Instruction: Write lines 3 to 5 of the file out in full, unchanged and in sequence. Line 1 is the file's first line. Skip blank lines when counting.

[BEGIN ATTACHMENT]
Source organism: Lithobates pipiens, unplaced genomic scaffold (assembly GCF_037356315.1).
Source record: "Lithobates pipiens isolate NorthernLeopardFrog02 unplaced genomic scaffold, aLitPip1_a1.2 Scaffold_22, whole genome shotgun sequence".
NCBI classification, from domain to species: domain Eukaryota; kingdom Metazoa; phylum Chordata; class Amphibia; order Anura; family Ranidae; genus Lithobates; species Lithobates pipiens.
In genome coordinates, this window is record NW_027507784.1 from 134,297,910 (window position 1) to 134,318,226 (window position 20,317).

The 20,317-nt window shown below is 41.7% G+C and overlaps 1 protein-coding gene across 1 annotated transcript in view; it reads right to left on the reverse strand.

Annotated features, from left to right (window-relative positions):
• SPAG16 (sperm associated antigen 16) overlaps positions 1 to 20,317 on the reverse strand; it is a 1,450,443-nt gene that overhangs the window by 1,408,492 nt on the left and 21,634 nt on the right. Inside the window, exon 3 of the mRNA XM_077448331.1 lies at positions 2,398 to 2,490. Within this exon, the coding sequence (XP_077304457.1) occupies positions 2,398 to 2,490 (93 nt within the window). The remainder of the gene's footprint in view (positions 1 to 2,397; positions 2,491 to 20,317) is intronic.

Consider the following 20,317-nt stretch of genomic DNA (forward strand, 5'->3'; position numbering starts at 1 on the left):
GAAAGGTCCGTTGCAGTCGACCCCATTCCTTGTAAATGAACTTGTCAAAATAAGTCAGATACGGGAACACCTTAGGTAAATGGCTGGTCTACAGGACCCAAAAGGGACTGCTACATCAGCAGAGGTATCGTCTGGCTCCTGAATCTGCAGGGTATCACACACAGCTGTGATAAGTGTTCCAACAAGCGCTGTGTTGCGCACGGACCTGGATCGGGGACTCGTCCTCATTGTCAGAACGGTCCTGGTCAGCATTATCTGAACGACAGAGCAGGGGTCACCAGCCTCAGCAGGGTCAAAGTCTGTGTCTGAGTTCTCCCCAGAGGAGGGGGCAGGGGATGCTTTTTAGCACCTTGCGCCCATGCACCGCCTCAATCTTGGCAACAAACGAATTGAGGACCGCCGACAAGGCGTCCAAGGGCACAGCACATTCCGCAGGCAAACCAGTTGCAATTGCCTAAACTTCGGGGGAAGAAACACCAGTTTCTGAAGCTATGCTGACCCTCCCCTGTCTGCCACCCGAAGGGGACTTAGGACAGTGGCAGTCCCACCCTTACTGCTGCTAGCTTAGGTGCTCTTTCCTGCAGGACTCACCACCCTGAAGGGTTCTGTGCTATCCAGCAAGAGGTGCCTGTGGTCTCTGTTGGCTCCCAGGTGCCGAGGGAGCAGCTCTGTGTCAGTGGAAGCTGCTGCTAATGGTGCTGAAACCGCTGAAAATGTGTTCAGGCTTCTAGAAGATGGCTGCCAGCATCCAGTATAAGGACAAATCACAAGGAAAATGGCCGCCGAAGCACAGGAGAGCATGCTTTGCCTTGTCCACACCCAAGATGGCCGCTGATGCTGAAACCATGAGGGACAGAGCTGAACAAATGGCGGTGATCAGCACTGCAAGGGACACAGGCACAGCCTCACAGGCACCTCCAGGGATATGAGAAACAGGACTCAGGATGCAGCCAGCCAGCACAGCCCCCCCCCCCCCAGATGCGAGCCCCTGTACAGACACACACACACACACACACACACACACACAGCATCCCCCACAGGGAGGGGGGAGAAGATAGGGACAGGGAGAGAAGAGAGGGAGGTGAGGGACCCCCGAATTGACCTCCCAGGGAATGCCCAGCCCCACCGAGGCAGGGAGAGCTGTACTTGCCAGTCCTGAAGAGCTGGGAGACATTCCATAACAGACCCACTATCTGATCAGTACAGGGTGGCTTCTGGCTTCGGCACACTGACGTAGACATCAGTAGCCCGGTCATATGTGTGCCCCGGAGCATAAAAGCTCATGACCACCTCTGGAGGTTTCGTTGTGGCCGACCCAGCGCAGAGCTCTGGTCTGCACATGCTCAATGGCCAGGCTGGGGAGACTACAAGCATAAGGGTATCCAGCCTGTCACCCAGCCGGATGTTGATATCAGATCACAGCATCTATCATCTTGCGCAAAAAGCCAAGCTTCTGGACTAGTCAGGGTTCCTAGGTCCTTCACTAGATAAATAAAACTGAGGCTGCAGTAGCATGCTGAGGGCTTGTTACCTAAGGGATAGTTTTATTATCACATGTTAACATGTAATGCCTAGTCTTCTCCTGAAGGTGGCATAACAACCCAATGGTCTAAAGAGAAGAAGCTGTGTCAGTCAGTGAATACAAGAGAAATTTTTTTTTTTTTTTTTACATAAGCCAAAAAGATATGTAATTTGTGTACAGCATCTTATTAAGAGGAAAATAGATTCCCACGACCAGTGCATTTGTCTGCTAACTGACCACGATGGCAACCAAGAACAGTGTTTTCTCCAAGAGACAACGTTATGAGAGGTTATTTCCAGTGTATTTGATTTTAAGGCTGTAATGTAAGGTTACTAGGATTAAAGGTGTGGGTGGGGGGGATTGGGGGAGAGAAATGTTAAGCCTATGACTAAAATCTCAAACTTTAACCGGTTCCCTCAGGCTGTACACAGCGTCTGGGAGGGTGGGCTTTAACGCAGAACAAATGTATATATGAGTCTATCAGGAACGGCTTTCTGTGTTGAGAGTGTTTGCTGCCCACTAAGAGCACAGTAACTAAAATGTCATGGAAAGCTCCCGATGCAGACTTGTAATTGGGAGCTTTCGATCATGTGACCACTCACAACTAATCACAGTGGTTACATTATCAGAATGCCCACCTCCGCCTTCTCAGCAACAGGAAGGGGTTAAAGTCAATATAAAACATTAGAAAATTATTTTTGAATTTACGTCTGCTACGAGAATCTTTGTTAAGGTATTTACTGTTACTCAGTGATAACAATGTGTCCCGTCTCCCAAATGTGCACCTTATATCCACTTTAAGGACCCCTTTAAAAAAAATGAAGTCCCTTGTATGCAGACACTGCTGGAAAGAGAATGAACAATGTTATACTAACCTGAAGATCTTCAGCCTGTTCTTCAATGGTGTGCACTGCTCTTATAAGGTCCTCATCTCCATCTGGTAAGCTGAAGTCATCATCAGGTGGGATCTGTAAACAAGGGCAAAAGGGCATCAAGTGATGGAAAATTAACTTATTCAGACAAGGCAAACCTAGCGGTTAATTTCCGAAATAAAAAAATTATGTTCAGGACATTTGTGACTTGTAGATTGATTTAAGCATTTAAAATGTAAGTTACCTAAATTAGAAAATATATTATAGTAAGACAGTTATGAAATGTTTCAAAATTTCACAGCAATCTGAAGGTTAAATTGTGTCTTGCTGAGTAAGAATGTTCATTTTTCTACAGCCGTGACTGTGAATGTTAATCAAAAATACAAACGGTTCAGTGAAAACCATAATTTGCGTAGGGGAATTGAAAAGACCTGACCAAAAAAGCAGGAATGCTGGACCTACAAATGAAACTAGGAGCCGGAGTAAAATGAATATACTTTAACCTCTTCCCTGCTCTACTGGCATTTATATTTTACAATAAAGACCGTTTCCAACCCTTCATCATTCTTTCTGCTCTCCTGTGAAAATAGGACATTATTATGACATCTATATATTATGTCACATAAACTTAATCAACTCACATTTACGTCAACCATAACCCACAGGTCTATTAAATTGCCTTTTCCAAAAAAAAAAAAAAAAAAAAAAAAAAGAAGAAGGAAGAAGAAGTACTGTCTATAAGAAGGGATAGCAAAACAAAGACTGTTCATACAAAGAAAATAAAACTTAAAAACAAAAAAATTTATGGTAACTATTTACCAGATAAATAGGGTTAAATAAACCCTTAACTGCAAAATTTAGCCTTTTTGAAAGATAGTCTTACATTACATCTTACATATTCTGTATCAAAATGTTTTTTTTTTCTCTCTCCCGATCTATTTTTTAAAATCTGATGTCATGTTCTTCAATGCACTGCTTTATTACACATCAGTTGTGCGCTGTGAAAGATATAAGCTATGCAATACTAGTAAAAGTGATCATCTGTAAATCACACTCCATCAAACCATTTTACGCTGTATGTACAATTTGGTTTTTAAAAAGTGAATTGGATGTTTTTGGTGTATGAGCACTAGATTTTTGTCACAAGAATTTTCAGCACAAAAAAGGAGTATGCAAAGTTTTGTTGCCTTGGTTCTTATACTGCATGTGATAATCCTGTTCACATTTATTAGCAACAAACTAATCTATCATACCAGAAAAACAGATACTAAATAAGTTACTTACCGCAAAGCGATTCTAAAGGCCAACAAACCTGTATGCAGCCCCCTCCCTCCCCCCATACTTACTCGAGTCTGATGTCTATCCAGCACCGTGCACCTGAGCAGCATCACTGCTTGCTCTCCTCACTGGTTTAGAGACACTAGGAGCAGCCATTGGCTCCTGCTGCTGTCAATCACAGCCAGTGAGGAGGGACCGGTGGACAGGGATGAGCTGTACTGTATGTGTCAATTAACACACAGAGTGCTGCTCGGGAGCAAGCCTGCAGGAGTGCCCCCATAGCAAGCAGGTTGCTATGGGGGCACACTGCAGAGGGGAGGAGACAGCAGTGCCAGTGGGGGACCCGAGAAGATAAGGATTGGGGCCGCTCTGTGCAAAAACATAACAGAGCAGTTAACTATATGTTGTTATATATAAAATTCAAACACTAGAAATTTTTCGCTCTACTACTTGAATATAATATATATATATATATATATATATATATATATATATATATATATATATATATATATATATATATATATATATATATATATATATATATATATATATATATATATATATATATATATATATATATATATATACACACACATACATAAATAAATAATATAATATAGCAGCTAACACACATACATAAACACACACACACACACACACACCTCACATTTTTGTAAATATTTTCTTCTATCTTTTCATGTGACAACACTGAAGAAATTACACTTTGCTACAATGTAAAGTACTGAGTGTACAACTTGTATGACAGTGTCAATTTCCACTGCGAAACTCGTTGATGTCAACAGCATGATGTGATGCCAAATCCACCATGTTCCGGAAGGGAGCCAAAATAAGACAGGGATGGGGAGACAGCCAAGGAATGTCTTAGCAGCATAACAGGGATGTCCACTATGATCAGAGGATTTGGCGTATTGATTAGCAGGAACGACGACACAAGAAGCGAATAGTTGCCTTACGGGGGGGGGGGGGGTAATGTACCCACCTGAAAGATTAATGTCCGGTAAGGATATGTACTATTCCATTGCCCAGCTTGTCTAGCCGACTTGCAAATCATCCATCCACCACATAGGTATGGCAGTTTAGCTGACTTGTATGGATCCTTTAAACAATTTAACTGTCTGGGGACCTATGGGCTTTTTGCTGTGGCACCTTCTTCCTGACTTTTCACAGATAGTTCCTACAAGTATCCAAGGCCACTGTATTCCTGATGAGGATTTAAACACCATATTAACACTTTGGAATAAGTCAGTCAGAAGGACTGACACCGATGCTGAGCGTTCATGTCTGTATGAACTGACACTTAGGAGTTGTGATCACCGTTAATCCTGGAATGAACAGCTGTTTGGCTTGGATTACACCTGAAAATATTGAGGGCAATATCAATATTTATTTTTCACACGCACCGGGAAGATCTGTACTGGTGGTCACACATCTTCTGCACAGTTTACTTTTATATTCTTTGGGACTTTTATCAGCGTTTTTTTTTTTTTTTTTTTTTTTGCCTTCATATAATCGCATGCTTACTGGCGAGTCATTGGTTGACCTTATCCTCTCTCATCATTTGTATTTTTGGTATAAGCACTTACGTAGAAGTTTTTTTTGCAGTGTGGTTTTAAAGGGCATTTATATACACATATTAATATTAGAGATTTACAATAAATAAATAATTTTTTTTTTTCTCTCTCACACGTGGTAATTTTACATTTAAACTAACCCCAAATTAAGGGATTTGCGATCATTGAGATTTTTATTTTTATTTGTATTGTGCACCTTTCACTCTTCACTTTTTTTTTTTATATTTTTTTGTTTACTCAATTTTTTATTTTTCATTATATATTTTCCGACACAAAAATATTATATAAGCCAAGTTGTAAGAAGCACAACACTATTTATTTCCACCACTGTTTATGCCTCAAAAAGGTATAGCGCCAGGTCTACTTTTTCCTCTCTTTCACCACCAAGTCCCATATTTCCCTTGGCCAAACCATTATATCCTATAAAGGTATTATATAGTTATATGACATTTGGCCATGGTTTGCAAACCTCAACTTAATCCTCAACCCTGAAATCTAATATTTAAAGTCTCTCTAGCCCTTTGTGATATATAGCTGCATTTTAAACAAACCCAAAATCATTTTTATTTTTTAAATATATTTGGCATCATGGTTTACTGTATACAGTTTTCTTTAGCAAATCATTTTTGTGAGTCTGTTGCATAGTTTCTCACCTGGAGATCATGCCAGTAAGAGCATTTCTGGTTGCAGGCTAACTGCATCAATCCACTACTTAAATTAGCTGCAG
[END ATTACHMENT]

NCBI classification, from domain to species: domain Eukaryota; kingdom Metazoa; phylum Chordata; class Amphibia; order Anura; family Ranidae; genus Lithobates; species Lithobates pipiens.
In genome coordinates, this window is record NW_027507784.1 from 134,297,910 (window position 1) to 134,318,226 (window position 20,317).

The 20,317-nt window shown below is 41.7% G+C and overlaps 1 protein-coding gene across 1 annotated transcript in view; it reads right to left on the reverse strand.